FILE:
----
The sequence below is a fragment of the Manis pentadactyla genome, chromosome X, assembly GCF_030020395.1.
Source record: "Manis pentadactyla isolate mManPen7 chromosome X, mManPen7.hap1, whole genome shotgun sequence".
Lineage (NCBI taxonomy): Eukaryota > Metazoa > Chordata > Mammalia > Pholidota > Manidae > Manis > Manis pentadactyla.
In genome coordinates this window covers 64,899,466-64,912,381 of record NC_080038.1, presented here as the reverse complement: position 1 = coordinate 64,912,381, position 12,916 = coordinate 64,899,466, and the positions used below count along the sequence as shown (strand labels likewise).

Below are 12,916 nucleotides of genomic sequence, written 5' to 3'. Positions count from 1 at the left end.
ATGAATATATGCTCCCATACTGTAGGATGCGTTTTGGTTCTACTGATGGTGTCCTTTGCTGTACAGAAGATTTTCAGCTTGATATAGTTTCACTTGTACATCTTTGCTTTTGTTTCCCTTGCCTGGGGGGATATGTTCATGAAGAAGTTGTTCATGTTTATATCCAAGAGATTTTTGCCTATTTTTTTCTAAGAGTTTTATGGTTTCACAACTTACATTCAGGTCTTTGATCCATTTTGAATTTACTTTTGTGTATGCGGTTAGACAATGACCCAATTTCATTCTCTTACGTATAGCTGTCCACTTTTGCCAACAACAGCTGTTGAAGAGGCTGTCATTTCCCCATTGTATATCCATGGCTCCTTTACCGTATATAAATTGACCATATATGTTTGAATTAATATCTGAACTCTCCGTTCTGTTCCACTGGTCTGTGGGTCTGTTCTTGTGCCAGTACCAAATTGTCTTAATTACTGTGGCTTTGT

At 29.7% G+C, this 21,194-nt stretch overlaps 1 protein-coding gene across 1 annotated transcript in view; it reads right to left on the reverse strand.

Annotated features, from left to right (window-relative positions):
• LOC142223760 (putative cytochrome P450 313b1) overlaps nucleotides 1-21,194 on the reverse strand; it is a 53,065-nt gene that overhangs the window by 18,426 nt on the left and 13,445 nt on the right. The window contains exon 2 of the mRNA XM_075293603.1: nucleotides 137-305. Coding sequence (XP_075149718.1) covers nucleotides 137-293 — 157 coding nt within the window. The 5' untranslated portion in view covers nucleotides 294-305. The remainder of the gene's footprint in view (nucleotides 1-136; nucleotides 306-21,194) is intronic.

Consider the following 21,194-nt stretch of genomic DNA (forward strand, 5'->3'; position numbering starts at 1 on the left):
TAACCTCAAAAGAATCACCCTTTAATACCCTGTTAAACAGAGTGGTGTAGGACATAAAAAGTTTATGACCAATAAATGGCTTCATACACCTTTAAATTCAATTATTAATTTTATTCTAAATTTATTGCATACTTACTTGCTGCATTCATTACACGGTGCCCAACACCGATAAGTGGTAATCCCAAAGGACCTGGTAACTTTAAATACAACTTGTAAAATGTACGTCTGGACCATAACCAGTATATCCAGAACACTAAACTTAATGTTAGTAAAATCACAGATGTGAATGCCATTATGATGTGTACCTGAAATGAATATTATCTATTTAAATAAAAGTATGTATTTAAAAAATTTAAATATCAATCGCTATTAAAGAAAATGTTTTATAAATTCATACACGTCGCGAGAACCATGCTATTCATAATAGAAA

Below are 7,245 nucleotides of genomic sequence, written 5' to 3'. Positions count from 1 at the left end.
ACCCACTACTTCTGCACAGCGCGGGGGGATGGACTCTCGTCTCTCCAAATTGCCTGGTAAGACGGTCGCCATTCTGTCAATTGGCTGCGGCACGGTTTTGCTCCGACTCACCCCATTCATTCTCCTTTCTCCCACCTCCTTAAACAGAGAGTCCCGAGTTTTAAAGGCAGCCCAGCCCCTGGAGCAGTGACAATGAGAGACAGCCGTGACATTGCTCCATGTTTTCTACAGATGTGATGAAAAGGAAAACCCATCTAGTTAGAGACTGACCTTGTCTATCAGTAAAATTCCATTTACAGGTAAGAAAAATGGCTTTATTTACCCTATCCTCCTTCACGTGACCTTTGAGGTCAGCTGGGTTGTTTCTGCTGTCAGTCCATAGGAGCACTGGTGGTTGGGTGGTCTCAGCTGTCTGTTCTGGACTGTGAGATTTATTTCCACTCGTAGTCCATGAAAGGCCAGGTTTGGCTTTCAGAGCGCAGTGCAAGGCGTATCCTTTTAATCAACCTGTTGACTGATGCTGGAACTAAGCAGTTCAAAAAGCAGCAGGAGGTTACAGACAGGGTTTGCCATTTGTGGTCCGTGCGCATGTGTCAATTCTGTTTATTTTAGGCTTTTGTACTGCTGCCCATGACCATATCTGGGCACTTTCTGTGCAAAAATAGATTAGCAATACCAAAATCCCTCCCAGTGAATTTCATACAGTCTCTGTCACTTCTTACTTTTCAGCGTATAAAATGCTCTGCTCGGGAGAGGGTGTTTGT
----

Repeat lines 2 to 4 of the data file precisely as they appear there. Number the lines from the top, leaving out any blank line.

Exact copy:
Source record: "Manis pentadactyla isolate mManPen7 chromosome X, mManPen7.hap1, whole genome shotgun sequence".
Lineage (NCBI taxonomy): Eukaryota > Metazoa > Chordata > Mammalia > Pholidota > Manidae > Manis > Manis pentadactyla.
In genome coordinates this window covers 64,899,466-64,912,381 of record NC_080038.1, presented here as the reverse complement: position 1 = coordinate 64,912,381, position 12,916 = coordinate 64,899,466, and the positions used below count along the sequence as shown (strand labels likewise).